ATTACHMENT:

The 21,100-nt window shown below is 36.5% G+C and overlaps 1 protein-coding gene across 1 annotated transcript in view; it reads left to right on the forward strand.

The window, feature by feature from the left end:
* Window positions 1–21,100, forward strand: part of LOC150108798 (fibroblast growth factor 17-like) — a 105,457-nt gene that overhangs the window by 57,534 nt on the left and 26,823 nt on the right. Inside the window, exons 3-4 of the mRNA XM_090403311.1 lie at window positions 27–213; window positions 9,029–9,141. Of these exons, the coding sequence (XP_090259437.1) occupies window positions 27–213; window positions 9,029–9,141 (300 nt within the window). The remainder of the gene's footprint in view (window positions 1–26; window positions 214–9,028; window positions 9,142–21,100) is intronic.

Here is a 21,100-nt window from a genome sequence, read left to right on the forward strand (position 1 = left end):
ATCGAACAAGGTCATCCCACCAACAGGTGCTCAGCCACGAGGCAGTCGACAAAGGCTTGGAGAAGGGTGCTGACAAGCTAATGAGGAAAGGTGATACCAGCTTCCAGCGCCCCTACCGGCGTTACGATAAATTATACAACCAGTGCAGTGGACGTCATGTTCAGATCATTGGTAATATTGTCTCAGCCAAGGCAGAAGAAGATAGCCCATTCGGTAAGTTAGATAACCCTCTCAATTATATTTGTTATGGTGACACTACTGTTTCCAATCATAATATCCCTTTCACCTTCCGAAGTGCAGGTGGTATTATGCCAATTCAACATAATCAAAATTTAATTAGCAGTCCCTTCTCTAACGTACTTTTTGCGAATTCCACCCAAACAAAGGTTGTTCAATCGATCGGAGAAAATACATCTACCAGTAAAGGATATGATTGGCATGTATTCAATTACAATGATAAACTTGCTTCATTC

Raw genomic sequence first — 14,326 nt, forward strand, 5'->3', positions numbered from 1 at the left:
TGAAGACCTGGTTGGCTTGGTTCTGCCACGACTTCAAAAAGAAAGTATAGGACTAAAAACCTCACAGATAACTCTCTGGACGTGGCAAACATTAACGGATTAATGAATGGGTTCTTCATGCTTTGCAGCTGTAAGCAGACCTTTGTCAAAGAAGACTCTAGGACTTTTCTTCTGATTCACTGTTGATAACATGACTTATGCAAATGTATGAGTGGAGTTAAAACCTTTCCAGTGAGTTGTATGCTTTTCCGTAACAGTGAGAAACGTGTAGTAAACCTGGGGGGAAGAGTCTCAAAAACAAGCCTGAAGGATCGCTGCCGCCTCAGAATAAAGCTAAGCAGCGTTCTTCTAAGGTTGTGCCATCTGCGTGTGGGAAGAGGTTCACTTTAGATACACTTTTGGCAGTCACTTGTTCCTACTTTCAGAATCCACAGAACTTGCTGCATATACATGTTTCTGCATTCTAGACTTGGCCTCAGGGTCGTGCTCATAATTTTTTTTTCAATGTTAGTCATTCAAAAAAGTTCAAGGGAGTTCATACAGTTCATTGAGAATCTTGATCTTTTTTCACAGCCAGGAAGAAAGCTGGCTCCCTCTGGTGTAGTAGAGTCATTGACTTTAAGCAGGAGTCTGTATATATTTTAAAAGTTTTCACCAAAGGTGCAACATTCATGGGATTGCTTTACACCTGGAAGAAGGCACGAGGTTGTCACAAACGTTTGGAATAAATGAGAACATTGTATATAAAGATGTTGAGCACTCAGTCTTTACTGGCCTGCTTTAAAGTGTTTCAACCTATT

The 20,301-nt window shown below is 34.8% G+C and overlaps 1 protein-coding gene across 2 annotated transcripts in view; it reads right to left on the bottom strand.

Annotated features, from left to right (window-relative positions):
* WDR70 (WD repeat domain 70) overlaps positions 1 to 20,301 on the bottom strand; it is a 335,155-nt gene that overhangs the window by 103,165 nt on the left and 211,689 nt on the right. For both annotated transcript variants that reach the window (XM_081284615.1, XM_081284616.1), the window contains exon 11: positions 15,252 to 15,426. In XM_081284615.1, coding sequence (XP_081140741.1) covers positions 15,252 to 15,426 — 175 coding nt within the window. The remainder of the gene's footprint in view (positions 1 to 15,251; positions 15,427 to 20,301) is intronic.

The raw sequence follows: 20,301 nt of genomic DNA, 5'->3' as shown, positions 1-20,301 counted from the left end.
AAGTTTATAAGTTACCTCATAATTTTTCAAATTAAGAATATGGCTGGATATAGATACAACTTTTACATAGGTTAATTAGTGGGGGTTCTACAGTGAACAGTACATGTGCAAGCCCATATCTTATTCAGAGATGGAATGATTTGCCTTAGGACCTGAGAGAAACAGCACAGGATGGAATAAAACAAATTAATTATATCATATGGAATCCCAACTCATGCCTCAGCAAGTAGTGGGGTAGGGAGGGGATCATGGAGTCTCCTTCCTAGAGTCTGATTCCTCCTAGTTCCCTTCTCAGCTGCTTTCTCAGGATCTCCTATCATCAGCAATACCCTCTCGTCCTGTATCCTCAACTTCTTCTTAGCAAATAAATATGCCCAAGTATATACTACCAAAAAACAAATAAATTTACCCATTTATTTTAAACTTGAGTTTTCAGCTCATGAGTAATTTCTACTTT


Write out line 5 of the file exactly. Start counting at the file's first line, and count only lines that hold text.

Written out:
ATCGAACAAGGTCATCCCACCAACAGGTGCTCAGCCACGAGGCAGTCGACAAAGGCTTGGAGAAGGGTGCTGACAAGCTAATGAGGAAAGGTGATACCAGCTTCCAGCGCCCCTACCGGCGTTACGATAAATTATACAACCAGTGCAGTGGACGTCATGTTCAGATCATTGGTAATATTGTCTCAGCCAAGGCAGAAGAAGATAGCCCATTCGGTAAGTTAGATAACCCTCTCAATTATATTTGTTATGGTGACACTACTGTTTCCAATCATAATATCCCTTTCACCTTCCGAAGTGCAGGTGGTATTATGCCAATTCAACATAATCAAAATTTAATTAGCAGTCCCTTCTCTAACGTACTTTTTGCGAATTCCACCCAAACAAAGGTTGTTCAATCGATCGGAGAAAATACATCTACCAGTAAAGGATATGATTGGCATGTATTCAATTACAATGATAAACTTGCTTCATTC